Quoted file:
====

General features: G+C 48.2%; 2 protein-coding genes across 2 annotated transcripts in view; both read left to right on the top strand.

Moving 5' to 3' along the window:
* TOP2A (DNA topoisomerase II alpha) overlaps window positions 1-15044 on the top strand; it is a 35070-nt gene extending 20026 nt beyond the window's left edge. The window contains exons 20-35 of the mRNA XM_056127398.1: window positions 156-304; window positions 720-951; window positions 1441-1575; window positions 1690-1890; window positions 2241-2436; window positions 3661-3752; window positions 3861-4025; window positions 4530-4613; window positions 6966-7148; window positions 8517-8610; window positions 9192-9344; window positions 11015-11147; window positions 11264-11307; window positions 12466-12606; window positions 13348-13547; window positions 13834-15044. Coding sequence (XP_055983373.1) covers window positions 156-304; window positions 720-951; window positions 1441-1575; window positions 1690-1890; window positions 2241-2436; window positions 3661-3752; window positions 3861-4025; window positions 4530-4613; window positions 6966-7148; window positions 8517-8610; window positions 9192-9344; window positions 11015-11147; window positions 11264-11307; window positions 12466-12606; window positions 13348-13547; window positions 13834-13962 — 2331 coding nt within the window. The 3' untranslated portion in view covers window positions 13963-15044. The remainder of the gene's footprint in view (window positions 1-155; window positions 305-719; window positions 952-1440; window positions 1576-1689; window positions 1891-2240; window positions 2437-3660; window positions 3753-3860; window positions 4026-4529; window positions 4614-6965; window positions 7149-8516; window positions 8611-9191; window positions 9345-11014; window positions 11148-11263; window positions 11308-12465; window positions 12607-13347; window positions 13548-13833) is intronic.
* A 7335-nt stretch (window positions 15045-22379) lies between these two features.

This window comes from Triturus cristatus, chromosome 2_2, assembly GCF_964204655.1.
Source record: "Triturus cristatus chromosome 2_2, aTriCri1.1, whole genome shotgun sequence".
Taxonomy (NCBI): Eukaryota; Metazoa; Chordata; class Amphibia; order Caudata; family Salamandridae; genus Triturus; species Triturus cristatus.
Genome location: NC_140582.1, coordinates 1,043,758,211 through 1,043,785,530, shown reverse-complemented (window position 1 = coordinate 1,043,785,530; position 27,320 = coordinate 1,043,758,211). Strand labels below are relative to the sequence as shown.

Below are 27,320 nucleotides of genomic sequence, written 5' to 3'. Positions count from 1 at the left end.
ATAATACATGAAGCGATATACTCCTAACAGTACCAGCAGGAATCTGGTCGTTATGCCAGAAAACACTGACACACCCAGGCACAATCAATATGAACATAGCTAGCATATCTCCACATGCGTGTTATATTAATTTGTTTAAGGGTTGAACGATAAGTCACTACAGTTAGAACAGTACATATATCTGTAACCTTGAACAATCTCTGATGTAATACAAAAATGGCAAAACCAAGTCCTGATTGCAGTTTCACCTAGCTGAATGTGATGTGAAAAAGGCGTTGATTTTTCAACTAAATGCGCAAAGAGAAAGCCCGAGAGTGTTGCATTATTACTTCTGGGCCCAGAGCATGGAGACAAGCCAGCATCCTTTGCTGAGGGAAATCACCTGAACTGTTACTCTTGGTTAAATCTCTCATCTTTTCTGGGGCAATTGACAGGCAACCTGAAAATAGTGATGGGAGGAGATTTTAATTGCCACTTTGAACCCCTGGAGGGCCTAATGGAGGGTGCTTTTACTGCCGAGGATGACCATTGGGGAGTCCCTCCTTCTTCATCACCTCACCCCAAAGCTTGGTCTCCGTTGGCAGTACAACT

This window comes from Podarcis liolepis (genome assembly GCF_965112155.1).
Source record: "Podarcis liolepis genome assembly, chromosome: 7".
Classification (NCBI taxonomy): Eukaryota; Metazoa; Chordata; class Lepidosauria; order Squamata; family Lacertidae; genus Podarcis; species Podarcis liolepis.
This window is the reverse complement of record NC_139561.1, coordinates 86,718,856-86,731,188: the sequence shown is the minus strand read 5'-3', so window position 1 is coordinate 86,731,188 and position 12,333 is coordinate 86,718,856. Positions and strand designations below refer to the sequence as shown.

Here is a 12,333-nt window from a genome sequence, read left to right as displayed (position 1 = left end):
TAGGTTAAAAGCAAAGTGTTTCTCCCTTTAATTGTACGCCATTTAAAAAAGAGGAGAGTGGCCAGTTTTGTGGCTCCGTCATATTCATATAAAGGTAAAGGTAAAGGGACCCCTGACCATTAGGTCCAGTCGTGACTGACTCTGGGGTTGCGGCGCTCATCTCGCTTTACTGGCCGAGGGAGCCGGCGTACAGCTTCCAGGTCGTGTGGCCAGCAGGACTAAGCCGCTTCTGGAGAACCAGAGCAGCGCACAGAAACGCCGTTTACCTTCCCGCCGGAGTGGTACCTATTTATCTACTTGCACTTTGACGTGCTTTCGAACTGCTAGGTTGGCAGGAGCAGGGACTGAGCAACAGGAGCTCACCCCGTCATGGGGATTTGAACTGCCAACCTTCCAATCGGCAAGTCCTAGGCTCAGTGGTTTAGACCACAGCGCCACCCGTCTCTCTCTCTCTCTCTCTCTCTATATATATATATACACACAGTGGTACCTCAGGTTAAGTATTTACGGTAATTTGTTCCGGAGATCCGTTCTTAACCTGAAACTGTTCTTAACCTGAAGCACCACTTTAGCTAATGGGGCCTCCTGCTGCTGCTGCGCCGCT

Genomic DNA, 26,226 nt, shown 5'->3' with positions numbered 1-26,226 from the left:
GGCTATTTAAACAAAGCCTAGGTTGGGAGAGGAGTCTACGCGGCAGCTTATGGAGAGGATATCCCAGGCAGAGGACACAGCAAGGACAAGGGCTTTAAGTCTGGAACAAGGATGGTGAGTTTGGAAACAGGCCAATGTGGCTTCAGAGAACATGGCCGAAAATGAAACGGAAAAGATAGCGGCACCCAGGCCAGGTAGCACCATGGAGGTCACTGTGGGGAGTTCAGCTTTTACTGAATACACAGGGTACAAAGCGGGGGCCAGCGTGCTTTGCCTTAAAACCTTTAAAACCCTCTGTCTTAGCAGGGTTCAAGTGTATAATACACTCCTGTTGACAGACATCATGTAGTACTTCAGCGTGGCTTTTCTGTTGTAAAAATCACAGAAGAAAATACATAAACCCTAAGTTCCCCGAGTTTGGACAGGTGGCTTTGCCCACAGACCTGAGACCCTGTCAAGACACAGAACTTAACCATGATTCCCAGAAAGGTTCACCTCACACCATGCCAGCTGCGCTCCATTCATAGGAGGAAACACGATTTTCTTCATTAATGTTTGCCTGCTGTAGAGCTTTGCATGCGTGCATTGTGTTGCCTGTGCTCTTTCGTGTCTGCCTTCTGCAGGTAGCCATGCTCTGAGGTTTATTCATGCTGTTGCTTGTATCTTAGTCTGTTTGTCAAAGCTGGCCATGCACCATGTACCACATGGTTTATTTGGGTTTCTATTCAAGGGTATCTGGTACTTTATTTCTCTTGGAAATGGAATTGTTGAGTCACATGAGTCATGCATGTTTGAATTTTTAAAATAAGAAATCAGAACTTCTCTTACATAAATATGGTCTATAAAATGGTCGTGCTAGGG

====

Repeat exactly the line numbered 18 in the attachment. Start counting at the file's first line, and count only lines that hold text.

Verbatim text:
GGCTATTTAAACAAAGCCTAGGTTGGGAGAGGAGTCTACGCGGCAGCTTATGGAGAGGATATCCCAGGCAGAGGACACAGCAAGGACAAGGGCTTTAAGTCTGGAACAAGGATGGTGAGTTTGGAAACAGGCCAATGTGGCTTCAGAGAACATGGCCGAAAATGAAACGGAAAAGATAGCGGCACCCAGGCCAGGTAGCACCATGGAGGTCACTGTGGGGAGTTCAGCTTTTACTGAATACACAGGGTACAAAGCGGGGGCCAGCGTGCTTTGCCTTAAAACCTTTAAAACCCTCTGTCTTAGCAGGGTTCAAGTGTATAATACACTCCTGTTGACAGACATCATGTAGTACTTCAGCGTGGCTTTTCTGTTGTAAAAATCACAGAAGAAAATACATAAACCCTAAGTTCCCCGAGTTTGGACAGGTGGCTTTGCCCACAGACCTGAGACCCTGTCAAGACACAGAACTTAACCATGATTCCCAGAAAGGTTCACCTCACACCATGCCAGCTGCGCTCCATTCATAGGAGGAAACACGATTTTCTTCATTAATGTTTGCCTGCTGTAGAGCTTTGCATGCGTGCATTGTGTTGCCTGTGCTCTTTCGTGTCTGCCTTCTGCAGGTAGCCATGCTCTGAGGTTTATTCATGCTGTTGCTTGTATCTTAGTCTGTTTGTCAAAGCTGGCCATGCACCATGTACCACATGGTTTATTTGGGTTTCTATTCAAGGGTATCTGGTACTTTATTTCTCTTGGAAATGGAATTGTTGAGTCACATGAGTCATGCATGTTTGAATTTTTAAAATAAGAAATCAGAACTTCTCTTACATAAATATGGTCTATAAAATGGTCGTGCTAGGG